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April 2, 2012

5

The Goonies

by Franz Patrick


Goonies, The (1985)
★★ / ★★★★

In Richard Donner’s “The Goonies,” a group of kids found a map containing the location of a pirate treasure. Brothers Mikey (Sean Astin) and Brand (Josh Brolin) had a week before their family were forced to move because their parents could no longer afford their home. But when Data (Jonathan Ke Quan), Mouth (Corey Feldman) and Chunk (Jeff Cohen) agreed with Mikey to search for the mythical treasure for one last adventure, they stumbled upon the hiding place of three Italian criminals (Anne Ramsey, Joe Pantoliano, Robert David) on the run from the cops. Their hiding place contained a secret passageway that led to an underground cave that housed the legendary pirate ship. “The Goonies” would appeal to kids because they would most likely be able relate to the characters’ silliness and quirkiness, the soundtrack was energetic, and it played upon the universal idea of children’s penchant for treasure hunting. Despite being a kid at heart, I wasn’t that entertained. There were far too many people in the cave. The two girls, Andy (Kerri Green) and Stef (Martha Plimpton), were completely unnecessary. The romance between Andy and Brand dragged the picture’s momentum. How could we root for their romance if they weren’t fully realized characters? The fact that the picture kept suggesting that there could be something between Andy, around sixteen years old, and Mikey, who was still in elementary school, was more awkward than funny, creepy than cute. I felt like the girls in the movie were added simply to appeal to the same sex. I wish they made their exit when they stumbled upon a well where three guys above could have taken them home. I grew tired of their whining. I enjoyed the film most when the guys accidentally triggered booby traps. It was like watching a light version of Steven Spielberg’s “Raiders of the Lost Ark,” exciting but we never truly felt that the characters were in any real danger. We were simply curious to see how the protagonists would adapt to the quickly changing environment. I did wish, however, that the criminals were more dangerous. Most of the time, they acted more like cartoon characters. I didn’t buy for one second that they were smart enough to pull off breaking someone out of jail as they did in the first scene. “The Goonies” wasn’t rich with subtlety. The child actors’ lines often felt forced and it was obvious when some of their lines were dubbed. They probably ran out of takes. Still, the movie was entertaining and charming in its own way. Based on Spielberg’s story, I couldn’t help but wonder how sharper and stronger it might have been under his direction.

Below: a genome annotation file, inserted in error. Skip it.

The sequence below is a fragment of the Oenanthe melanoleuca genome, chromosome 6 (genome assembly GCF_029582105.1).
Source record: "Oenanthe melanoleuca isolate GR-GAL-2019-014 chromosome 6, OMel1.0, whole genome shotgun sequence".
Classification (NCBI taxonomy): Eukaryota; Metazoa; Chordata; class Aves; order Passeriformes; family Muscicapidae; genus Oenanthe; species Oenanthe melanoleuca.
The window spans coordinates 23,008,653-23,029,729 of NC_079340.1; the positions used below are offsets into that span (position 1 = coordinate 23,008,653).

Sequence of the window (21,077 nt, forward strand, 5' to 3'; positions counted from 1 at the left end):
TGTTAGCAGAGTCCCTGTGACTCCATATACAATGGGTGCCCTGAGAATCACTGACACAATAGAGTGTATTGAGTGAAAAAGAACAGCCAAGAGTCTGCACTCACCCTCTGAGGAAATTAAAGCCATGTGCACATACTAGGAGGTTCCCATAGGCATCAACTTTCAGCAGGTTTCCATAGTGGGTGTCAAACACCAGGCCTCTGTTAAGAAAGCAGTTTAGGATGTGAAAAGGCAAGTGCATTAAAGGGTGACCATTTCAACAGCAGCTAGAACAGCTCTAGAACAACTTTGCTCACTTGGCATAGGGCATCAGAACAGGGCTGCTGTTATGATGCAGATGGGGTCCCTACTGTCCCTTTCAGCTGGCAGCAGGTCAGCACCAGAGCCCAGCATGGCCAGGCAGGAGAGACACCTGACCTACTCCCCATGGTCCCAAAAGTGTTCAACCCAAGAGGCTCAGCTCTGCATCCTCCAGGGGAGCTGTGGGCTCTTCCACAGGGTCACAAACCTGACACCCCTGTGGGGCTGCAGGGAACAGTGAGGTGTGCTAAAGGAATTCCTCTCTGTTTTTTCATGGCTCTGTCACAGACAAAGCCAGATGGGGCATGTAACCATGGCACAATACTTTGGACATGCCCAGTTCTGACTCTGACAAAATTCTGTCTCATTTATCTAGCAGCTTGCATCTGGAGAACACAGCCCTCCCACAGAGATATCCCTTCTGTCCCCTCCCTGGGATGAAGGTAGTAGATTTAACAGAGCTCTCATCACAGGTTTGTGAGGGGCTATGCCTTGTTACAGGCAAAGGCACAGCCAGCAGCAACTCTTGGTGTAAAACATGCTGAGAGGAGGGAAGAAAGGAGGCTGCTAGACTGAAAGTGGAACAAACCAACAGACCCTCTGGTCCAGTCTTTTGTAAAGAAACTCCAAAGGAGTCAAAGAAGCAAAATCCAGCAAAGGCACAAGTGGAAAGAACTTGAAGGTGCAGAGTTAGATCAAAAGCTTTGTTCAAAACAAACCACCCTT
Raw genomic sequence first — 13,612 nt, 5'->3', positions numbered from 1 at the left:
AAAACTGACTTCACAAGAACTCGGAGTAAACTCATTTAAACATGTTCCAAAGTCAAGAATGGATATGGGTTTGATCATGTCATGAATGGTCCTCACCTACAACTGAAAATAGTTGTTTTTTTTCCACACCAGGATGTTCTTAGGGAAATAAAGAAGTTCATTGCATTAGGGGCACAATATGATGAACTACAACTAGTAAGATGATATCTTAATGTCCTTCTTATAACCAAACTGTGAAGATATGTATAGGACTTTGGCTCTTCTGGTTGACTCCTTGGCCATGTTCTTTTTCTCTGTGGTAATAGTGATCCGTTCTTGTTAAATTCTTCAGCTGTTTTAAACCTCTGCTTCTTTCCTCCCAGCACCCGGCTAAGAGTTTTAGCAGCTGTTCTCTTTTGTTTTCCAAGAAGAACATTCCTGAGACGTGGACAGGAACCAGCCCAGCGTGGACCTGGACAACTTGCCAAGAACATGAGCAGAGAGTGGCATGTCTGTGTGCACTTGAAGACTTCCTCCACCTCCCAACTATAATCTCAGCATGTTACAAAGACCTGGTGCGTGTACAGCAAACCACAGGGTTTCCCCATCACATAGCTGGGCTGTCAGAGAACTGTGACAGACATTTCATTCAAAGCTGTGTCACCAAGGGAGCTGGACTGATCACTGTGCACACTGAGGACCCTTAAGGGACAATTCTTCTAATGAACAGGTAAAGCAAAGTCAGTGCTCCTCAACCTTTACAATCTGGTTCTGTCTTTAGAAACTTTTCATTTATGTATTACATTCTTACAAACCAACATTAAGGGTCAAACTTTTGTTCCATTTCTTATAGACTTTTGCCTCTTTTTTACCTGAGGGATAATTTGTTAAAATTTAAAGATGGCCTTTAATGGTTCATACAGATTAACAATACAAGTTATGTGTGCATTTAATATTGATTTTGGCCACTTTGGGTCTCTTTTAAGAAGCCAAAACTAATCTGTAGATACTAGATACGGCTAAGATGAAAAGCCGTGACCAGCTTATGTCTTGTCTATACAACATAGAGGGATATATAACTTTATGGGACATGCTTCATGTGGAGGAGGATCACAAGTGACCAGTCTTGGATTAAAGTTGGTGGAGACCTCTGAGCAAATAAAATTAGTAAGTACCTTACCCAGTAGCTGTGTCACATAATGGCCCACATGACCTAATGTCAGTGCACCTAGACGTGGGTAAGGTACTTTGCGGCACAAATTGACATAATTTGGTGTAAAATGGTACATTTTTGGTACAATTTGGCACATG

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5 Comments Post a comment
  1. Every always bangs on about what a brilliant 80’s movie this is, a cult classic even. I never liked it much, i mean it was okay, but there was a lot better about at the time :)

    Reply
    • Apr 5 2012

      Yeah, like “Fright Night.” lol. I mean, I’d rather show that movie to my future kids than “The Goonies.” The latter had its charming moments but some bits either just bored me or I found them trying so hard to convince us that what was being shown was an adventure. We needn’t be reminded so often.

      Reply
  2. Apr 3 2012

    Franz,

    I was deeply disappointed by this film when I saw it for the first time earlier this year. I suppose at age 26, I’m a bit outside of the target demographic, but I still found it frequently annoying and stupid. The dialogue was not well-written enough (just imagine what someone like John Hughes could have done with something like this!), and the child actors’ performances were decidedly uneven. Corey Feldman will always have a place in my heart after Stand By Me, but he wasn’t given much to do here. And the bad guys… arrgh, they were soo annoying.

    I hope this is one of these films that you simply needed to be the right age in the 1980s to enjoy. If not, I cannot exactly understand why it has garnered the status it still enjoys, after 27 years.

    Reply
    • Apr 5 2012

      Interesting John Hughes comment. I never thought about that.

      OK, I actually thought Feldman was perfectly cast. I can’t imagine anyone else being in his role. The bad guys, on the other hand, were so generic. They were so idiotic, not once did I find them threatening… even if they held a gun. That must mean something.

      Reply
      • Apr 6 2012

        Franz,

        quickly on Feldman: I didn’t mean to suggest that he was bad or miscast, only that his role was kind of uninteresting. I think my biggest problem with this film was the trumped up expectations accumulated by people a couple of years older than me, who had fond memories of growing up with it. Nostalgia can seriously warp your critical senses. It took me many years to rewatch the Mighty Ducks movies, for instance, and realize that they are, ahem, not good. That said, I have deep respect for the power of nostalgia, and neither The Goonies nor the Duck movies are without some charms.

        Reply

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